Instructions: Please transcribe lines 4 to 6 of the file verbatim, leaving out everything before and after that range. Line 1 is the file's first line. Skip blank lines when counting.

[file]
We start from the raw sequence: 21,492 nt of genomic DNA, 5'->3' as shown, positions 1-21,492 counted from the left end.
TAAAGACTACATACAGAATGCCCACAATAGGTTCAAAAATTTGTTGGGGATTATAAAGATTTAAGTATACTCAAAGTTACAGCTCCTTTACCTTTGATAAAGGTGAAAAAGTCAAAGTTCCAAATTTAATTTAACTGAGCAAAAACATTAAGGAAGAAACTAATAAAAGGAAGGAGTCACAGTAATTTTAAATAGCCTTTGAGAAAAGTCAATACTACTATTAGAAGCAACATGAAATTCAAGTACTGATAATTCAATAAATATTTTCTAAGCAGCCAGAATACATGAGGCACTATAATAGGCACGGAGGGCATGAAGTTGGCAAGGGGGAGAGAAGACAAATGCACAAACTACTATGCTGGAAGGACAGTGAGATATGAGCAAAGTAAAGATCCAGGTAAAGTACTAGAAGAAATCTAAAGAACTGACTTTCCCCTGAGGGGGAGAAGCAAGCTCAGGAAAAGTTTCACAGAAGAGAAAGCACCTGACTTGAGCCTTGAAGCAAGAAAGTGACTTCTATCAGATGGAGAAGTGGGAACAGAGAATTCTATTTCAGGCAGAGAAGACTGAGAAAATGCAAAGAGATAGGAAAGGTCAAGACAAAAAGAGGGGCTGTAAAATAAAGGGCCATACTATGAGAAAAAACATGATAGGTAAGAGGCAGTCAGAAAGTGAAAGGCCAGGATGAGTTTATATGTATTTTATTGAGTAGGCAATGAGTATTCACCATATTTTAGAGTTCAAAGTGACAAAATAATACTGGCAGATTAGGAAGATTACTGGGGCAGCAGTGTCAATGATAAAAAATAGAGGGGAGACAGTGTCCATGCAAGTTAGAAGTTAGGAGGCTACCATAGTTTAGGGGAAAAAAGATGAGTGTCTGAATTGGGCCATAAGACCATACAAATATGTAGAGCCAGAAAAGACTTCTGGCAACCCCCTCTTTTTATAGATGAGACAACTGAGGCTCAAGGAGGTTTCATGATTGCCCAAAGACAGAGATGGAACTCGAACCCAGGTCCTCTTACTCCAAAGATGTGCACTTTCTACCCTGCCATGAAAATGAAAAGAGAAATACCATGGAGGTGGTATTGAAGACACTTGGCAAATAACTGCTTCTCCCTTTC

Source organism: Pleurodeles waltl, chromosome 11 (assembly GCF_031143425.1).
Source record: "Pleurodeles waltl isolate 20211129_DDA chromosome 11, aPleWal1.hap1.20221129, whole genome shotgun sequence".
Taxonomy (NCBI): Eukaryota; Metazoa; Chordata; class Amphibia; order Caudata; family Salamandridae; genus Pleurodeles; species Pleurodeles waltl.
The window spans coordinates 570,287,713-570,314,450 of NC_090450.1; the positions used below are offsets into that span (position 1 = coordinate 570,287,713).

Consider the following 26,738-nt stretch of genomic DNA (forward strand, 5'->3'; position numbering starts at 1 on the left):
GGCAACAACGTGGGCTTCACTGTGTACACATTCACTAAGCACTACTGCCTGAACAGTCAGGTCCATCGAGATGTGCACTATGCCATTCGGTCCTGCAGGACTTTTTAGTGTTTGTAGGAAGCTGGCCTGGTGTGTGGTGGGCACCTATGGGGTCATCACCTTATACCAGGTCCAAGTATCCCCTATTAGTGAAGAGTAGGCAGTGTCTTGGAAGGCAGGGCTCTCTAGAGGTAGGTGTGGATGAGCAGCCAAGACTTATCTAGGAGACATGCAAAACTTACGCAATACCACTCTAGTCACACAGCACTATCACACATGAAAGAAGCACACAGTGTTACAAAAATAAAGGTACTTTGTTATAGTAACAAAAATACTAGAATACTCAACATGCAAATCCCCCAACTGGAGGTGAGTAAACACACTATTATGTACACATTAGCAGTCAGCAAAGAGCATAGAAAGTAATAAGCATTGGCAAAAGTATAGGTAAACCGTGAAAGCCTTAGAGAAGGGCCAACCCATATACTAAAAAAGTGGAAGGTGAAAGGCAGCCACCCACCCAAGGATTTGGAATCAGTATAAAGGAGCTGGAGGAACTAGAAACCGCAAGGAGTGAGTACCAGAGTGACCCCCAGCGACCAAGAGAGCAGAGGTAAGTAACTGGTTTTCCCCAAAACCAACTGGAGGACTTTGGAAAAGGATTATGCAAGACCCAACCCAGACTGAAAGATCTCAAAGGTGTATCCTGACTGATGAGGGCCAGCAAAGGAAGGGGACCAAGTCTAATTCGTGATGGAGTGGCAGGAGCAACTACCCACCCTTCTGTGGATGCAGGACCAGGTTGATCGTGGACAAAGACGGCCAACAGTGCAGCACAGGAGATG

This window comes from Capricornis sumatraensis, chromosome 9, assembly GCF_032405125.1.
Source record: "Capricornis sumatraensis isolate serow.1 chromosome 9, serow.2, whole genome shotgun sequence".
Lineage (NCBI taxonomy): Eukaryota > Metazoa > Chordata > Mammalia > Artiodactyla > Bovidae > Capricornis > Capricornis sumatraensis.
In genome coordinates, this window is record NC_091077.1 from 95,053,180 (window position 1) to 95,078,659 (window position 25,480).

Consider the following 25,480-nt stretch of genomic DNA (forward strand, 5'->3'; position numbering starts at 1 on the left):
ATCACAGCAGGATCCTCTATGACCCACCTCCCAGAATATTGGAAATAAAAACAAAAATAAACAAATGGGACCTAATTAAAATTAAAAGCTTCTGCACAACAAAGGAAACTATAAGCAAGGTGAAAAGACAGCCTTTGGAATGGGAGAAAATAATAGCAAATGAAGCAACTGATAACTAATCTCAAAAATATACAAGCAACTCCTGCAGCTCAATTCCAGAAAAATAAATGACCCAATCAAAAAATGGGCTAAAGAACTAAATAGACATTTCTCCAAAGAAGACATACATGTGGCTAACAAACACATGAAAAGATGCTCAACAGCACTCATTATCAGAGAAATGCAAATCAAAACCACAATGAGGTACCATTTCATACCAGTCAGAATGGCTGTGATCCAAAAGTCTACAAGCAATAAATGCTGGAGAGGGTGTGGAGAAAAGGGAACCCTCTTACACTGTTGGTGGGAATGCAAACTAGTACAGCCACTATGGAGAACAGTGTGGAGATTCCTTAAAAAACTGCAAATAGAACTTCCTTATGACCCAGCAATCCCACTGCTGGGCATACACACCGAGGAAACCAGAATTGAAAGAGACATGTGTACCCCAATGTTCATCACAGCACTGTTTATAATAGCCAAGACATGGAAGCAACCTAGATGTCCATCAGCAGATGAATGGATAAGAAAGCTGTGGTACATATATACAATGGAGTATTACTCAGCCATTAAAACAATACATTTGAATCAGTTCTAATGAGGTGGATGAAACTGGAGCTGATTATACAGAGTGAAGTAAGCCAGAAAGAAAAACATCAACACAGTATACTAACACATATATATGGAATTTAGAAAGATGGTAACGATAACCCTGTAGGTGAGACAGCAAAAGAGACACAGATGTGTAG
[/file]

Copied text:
Source record: "Pleurodeles waltl isolate 20211129_DDA chromosome 11, aPleWal1.hap1.20221129, whole genome shotgun sequence".
Taxonomy (NCBI): Eukaryota; Metazoa; Chordata; class Amphibia; order Caudata; family Salamandridae; genus Pleurodeles; species Pleurodeles waltl.
The window spans coordinates 570,287,713-570,314,450 of NC_090450.1; the positions used below are offsets into that span (position 1 = coordinate 570,287,713).